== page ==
Re: Collection "How Petrarca became famous" (till 1450)

#21
Ha ...

I found Angelo Solerti, 1903, who had written about the biographies of Petrarca, after I searched with negative results before. It starts here with Petrarca at page 65::

http://www.archive.org/stream/autobiogr ... 5/mode/1up
Autobiografie e vite de' maggiori scrittori italiani fino al secolo decimottavo, narrate da contemporanei, raccolte e annotate da Angelo Solerti, Albrighi, Segati & C., 1903
I contains something about Petrarca, but it's not, what I hoped for ...

Oh, well, it's not, what I expected ...
"Le vite di Dante, Petrarca e Boccaccio", that's from 1904. This one I need.
Huck
http://trionfi.com

Re: Collection "How Petrarca became famous" (till 1450)

#22
It's already some time ago ...
Ross G. R. Caldwell wrote:While we're at it, here is the letter from Francesco Sforza to Antonio Trecco asking for "uno paro de carte da triumpho" for Sigismondo Malatesta in October 1452.

Emilio Motta, "Altri documenti per la libreria sforzesca", Il Bibliofilo, X (1889), pp. 107-111.


http://www.rosscaldwell.com/images/book ... letter.jpg

"Antonio Trecco.
Perchè el Mag[nifi]co Sig[no]re Sigismondo ha rechesto ad la Ill[ustrissi]ma Madonna Bianca nostra consorte uno paro de carte da triumpho per zugare, ti commettimo et volemo che subito ne debij fare fare uno paro de belle quanto più sarà possibile pincte et ornate con le arme ducali et al insigne nostre et mandaraile subito como serano facte. Apud Calvisanum XXVIIJ octobris 1452.
Non obstante quello dicemo de sopra de mandarne qui le dicte carte volemo le retegne lì et ne avisi como serano facte et similmente retegni tre berrette quale te mandarà Mattheo da Pesaro. Dat[a] utsupra."
... it seems to me, that Pizzagalli had one or more other letters:
1452 [November – Sigismondo Malatesta requests cards of Bianca Maria Visconti Sforza, recounted by Daniela Pizzagalli]:
"Gran parte del suo [Bianca Maria's] tempo era anche occupato dalla corrispondenza, perché aveva contatti personali con tutte le corti. Intratteneva carteggi paralleli spesso ricchi di argomenti che esulavano dalla politica: significativa, ad esempio, la richiesta che ricevette da Sigismondo Malatesta, nel novembre 1452, di un mazzo dale famose carte da trionfi miniate, vanto dell'artigianato cremonese…. Di far realizzare un mazzo di carte per il Malatesta, Bianca Maria non aveva affatto voglia, anzi temeva di non saper mascherare abbastanza la sua invincibile ostilità contro di lui, tanto che, quando Francesco ordino personalmente i tarocchi a Cremona, lei, ringraziando per averle `levato questa fatica dalla mano' gli sottopose il testo della risposta a Sigismondo autorizzando il marito ad apportarvi modifiche."
Ross translated:
Preliminary translation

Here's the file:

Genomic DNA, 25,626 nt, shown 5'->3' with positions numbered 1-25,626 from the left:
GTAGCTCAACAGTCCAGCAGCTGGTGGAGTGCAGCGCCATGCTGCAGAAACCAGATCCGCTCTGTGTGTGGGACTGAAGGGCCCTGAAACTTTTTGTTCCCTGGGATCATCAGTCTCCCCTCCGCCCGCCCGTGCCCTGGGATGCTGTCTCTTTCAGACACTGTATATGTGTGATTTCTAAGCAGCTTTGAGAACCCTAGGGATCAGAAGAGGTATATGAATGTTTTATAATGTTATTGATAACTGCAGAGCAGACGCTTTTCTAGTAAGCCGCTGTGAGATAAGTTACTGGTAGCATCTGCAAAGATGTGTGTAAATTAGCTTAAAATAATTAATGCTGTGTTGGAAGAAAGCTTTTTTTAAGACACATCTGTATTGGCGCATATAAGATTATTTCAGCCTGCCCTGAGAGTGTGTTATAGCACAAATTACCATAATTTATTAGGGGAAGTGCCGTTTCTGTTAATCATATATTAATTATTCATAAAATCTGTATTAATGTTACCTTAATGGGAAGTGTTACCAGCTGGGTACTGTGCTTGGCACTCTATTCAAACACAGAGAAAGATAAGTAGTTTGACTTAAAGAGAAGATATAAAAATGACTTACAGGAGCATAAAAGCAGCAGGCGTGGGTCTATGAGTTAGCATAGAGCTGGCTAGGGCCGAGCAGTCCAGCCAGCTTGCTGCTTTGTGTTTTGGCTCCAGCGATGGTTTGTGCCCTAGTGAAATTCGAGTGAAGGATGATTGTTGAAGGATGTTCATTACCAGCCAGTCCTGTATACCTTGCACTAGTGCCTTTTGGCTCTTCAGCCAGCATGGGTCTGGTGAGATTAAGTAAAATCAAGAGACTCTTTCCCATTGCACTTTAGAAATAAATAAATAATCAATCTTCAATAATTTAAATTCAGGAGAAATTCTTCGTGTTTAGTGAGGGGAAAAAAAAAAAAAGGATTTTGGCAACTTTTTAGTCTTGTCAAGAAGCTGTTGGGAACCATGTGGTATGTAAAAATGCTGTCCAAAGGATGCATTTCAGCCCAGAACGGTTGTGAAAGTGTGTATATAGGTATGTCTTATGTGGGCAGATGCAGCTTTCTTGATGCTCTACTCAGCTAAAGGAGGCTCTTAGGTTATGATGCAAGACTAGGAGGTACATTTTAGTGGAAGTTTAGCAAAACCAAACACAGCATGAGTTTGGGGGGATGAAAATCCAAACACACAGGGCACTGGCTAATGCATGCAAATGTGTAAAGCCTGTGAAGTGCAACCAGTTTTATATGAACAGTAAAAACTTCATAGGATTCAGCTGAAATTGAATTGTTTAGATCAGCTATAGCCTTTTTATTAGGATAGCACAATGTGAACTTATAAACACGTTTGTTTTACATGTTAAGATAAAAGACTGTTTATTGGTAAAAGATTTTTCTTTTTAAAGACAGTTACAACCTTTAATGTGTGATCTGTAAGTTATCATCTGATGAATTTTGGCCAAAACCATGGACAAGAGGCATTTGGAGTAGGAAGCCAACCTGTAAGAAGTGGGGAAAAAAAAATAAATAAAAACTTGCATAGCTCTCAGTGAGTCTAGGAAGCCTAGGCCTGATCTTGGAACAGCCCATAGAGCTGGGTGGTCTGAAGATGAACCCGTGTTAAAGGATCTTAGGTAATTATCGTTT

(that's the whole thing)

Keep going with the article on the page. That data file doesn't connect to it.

(by Ross Gregory Caldwell)
A large part of her time was also occupied in written correspondence, she having personal contact with the whole court. At the same time she maintained correspondence rich in subjects outside of politics: shown, for example, in the request which she received from Sigismondo Malatesta, in November 1452, for a pack of the famous hand-painted trump cards from the highly praised artisans of Cremona … Bianca Maria did not have the slightest desire to have a deck of cards made for Malatesta, on the contrary she feared of not knowing how to disguise enough her undying hostility for him, so much that when Francesco personally ordered the tarocchi at Cremona, she thanked him for “lifting this burden off my hands”, in the text of her response to Sigismondo, authorizing her husband to make modifications.
... as given at http://trionfi.com/0/e/08/

Pizzagalli writes from "November 1452", but Cichus has late October 1452.

Pizzagalli uses the term "carte da trionfi miniate", which doesn't appear in the given letter.

The meaning of "Miniate" is given here:
Min´i`ate
v. t. 1. To paint or tinge with red lead or vermilion; also, to decorate with letters, or the like, painted red, as the page of a manuscript.
[imp. & p. p. Miniated ; p. pr. & vb. n. Miniating .]
a. 1. Of or pertaining to the color of red lead or vermilion; painted with vermilion.
Webster's Revised Unabridged Dictionary, published 1913 by C. & G. Merriam Co.
http://www.thefreedictionary.com/Miniate

Well, "Miniate" sounds very similar to "Minchiate", this might be accident, but one doesn't know. And we don't know, where Pizzagalli got his information from.

In Minchiate we have the term "Rossi", which is explained by ...
http://www.tarocchino.com/page50.html
with
Rossi: XXXIII-XXXX (all of these cards have a red background)
... and controlling it,

XXXII ... background is not red

Image


XXXIII ... background is red

Image


... indeed, the highest 8 cards have this red background, at least in this version.
http://a.trionfi.eu/WWPCM/decks07/d05114/d05114.htm

It isn't true for this version:
Image

http://a.trionfi.eu/WWPCM/decks07/d05115/d05115.htm

When we compare the idea, that some cards have much "red" to the Visconti Sforza cards (PMB), we have a very red-background card Love, but at all the others it isn't so dominating .

Image


Generally it's assumed, that the 1452 documents address the Pierpont-Morgan-Bergamo Tarocchi, but would we say, that they are "miniate".

That's strange, but as long one doesn't know, why Pizzagalli wrote "Miniate", it's likely not worth, to get too excited about it.
Huck
http://trionfi.com

Re: Collection "How Petrarca became famous" (till 1450)

#23
mjhurst wrote:Hi, Huck,
Huck wrote:
The pictures are great, Michael. Are the dates reliable?
They are as reliable as the sources in which I found the images. I made no particular effort to verify any of them, simply taking them as they were presented.